Photo of Hall

Photo of Gwendolyn Midlo Hall

Gwendolyn Midlo Hall (NC ’49)

A New Orleans native, renowned historian Gwendolyn Midlo Hall revolutionized teaching about slavery in Louisiana by applying computer technology to information she unearthed in archives and courthouse records throughout the state.

In 1949, Hall graduated from Newcomb College, where she studied European and American History. While pursuing her education, she participated in and helped organize direct-action community groups, including the New Orleans Youth Council, Young Progressives, Civil Rights Congress, and the Southern Council for Human Welfare, whose interracial membership roster defied the status quo of the Jim Crow South.

After completing her undergraduate studies, Hall earned bachelor’s and master’s degrees from the Universidad Nacional de México. She taught briefly at Elizabeth City State College in North Carolina, until her attempts to organize students against the Ku Klux Klan and American military intervention in Vietnam resulted in an investigation from the Federal Bureau of Investigation and her dismissal. In 1966, despite her inclusion on the FBI’s blacklist, Hall enrolled in the University of Michigan’s doctoral program in Latin American history and completed her Ph. D. in 1970. Her first book, Social Control in Slave Plantation Societies: A Comparison of St. Domingue and Cuba, was published by Johns Hopkins University Press in 1971. The same year, Hall joined the faculty of Rutgers University, where she would remain for 25 years.

During her career, Hall published numerous books and academic resources, most notably Africans in Colonial Louisiana: The Development of Afro-Creole Culture in the Eighteenth Century, which was published in 1992 by Louisiana State University Press. This work was the culmination of a decade of research into archival findings from Louisiana court, census, sacramental, and notarial records to create a database dedicated to recovering the identities of enslaved individuals. The book won numerous national awards, including the American Studies Association’s John Hope Franklin Prize and has become a canonical work for students and scholars of African, American, Atlantic, Caribbean, and Latin American history. Throughout the 1990s, Hall continued to add to the database, utilizing a research grant from the National Endowment for the Humanities, the Louisiana Endowment for the Humanities, University of New Orleans, and The Historic New Orleans Collection. In 2000, she released the first version of what would become the Louisiana Slave Database, a searchable collection of more than one hundred thousand records tied to enslaved individuals and free people of color.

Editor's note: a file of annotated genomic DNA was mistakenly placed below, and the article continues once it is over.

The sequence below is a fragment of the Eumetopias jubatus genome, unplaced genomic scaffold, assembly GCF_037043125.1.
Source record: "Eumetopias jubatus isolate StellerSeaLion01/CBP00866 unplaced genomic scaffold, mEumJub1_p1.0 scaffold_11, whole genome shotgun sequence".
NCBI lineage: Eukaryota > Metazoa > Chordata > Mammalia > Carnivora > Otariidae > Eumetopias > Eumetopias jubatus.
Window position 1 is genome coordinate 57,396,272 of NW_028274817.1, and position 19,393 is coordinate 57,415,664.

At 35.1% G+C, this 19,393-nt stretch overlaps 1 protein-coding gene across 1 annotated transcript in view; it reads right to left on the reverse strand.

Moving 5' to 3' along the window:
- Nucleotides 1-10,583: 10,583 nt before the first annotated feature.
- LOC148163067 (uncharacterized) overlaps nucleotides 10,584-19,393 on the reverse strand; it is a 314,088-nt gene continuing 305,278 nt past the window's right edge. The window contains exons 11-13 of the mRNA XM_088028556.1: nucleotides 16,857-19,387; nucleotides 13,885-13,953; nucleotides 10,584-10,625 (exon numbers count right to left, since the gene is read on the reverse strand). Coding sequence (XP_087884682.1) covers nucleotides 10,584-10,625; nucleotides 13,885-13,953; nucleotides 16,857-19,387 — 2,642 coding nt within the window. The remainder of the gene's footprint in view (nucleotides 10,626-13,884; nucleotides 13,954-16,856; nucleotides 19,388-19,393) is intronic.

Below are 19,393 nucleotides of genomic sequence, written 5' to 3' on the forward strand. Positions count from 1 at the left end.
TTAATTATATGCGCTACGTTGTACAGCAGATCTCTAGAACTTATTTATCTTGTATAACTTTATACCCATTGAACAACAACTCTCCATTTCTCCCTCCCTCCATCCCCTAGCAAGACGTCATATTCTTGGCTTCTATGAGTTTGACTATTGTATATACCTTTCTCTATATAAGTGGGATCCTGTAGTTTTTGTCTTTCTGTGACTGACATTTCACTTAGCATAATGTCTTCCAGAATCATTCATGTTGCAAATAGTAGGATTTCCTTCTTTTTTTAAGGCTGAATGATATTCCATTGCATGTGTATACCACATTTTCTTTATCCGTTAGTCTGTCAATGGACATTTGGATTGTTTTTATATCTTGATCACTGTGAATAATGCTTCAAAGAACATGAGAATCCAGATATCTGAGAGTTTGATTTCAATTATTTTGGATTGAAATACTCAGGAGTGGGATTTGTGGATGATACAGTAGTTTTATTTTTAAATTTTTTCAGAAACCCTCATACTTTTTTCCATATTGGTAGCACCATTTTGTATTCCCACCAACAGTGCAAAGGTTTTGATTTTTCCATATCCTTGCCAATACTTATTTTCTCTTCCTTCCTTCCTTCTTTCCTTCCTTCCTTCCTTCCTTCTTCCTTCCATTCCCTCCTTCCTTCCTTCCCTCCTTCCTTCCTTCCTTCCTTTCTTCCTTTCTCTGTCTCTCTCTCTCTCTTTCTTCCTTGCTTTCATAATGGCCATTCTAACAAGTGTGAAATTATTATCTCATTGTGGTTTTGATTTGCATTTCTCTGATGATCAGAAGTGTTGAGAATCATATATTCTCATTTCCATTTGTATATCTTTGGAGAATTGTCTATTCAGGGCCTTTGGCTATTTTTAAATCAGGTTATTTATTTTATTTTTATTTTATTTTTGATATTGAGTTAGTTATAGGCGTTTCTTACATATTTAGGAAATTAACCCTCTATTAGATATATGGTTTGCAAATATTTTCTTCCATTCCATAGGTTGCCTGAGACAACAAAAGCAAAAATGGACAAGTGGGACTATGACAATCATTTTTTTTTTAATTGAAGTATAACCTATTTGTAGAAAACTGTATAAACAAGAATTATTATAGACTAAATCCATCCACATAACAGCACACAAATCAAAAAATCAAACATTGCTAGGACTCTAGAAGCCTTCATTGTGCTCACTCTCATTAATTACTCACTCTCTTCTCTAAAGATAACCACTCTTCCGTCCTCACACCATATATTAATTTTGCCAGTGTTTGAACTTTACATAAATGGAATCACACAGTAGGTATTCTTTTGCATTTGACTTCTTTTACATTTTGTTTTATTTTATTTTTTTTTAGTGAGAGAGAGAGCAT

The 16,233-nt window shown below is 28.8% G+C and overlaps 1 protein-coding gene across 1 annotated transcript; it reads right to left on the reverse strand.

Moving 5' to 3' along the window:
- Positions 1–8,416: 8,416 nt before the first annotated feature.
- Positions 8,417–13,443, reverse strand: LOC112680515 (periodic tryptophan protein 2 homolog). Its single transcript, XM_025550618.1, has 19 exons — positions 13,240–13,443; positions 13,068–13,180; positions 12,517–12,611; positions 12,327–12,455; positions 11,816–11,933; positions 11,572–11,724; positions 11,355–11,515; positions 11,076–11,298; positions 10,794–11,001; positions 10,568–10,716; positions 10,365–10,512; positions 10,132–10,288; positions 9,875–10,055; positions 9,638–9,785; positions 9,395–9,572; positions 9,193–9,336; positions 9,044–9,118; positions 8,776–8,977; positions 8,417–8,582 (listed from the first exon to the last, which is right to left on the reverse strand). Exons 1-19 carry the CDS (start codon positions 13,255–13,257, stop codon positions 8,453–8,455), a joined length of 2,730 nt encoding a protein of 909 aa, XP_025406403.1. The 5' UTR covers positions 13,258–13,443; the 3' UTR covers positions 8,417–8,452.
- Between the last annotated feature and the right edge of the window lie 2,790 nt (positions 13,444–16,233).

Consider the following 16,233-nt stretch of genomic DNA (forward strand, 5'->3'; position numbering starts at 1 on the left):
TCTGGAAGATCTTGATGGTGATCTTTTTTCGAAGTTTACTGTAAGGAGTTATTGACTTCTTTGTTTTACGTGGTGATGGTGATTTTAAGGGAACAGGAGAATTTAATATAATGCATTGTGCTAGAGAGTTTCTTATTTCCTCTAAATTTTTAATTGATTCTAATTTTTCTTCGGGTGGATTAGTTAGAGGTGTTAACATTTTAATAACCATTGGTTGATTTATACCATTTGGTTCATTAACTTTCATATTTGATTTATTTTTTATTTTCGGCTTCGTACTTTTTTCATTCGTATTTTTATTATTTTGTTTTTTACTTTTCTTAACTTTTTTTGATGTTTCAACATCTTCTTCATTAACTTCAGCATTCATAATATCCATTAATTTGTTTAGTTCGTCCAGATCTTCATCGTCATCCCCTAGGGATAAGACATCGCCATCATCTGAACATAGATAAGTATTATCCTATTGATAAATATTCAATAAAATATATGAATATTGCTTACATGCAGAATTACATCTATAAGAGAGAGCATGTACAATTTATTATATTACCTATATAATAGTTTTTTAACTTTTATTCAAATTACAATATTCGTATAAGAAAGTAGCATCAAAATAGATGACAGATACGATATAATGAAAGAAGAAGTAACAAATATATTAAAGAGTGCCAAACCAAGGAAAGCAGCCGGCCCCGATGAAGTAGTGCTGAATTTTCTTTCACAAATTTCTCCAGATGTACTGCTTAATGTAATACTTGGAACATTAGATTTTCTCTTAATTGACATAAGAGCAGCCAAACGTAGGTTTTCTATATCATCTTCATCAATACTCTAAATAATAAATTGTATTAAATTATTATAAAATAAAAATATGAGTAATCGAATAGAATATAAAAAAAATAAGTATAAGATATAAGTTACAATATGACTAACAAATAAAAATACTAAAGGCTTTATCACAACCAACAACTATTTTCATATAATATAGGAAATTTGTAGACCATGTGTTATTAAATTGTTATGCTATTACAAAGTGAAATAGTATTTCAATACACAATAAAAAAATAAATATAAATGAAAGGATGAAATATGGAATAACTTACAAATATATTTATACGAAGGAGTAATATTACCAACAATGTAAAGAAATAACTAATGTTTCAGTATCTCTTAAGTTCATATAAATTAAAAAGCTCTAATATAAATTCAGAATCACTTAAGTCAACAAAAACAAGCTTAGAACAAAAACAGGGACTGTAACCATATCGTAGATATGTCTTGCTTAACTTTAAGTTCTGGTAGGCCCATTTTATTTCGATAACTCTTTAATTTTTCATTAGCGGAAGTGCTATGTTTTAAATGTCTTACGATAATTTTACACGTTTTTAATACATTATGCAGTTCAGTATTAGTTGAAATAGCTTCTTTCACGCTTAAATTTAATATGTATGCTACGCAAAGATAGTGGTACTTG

Hall published her final book, a memoir entitled Haunted by Slavery: A Southern White Woman in the Freedom Struggle, in 2021 and passed away in 2022 at the age of 98. In 2023, Tulane University announced spaces within Hébert Hall, an academic building on the Uptown campus, would be named in honor of Hall, and the Desegregation Trailblazers, the first students that integrated Tulane in 1963.